Just chill will you?

All shippers should ensure both the *trailer as well as the freight be pre-cooled prior to loading. In the event the freight is not pre-cooled well, trailer cool down periods are too long to prevent many perishable inventory from degrading. Remember, refrigerated trucks are designed to maintain temperatures rather than changing (lowering) temperatures. Pre-cooling of the freight is especially important with meat shipments. Since many meat shipments are often packaged to prevent contamination, the very same packaging that protects from contamination acts as insulation to the meat. This insulation prevents the refrigerated trailer from reducing the internal temperature of the loaded product.

The driver transports your freight and maintains reefer settings. They are not your loadmaster.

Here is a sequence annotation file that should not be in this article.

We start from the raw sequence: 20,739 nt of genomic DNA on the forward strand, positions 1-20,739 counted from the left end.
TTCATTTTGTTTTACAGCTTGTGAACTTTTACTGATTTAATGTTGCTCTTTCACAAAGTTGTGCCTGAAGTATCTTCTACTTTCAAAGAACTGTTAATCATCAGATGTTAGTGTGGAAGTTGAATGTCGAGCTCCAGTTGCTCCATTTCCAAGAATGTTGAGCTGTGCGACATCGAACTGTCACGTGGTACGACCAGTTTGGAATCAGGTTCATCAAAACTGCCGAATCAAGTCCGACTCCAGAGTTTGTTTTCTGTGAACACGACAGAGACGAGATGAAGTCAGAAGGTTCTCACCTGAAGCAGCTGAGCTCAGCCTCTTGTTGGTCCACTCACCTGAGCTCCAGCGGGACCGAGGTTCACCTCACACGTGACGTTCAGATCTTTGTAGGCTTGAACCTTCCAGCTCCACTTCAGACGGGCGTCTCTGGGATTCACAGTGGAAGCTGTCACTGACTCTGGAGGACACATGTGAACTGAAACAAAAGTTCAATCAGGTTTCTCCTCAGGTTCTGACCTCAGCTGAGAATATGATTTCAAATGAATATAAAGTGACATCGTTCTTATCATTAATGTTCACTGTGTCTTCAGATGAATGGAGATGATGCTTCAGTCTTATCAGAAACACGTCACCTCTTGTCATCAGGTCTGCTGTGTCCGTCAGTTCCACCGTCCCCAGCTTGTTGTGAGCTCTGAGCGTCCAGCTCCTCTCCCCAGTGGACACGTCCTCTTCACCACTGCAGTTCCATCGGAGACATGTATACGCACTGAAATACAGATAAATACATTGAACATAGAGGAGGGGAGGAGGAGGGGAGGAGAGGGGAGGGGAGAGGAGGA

Not all drivers can stop you from making loading mistakes. When loading keep in mind refrigeration units are designed to circulate chilled air around your freight intercepting warm radiant heat from the walls and floor of the trailer. Depending on whether the trailer is an iced load, bottom air delivery refrigeration unit, or a top air delivery refrigeration unit, will dictate the method of loading. For this writing I am addressing only top air delivery refrigeration unit trailers. Stacking freight on the floor or against walls diminishes the trailer’s abilities to keep all of the freight at proper temperature. Since items such as meat have no respiration heat generation each package should be stacked tight to each other but not against the walls or directly on the floor. Many fresh fruits and vegetables produce respiration heat and must be loaded with more ventilation surface in mind and most often have holes in the packaging to allow full product ventilation. Always check the recommended loading specifications for your particular commodity. The trailer floor should be deep grooved and free of debris utilizing pallets or floor racks to maintain air flow to the bottom of the packaging. When unloading the trailer make note of the manner the freight was loaded by the shipper. If inventory stacked on the floor, past the height limit marked in the trailer, or against walls blocking the flow of chilled air from moving around all of the freight, duly note the bill of lading, carefully inspect the freight, and notify the shipper of loading standards and procedure required to receive further shipments.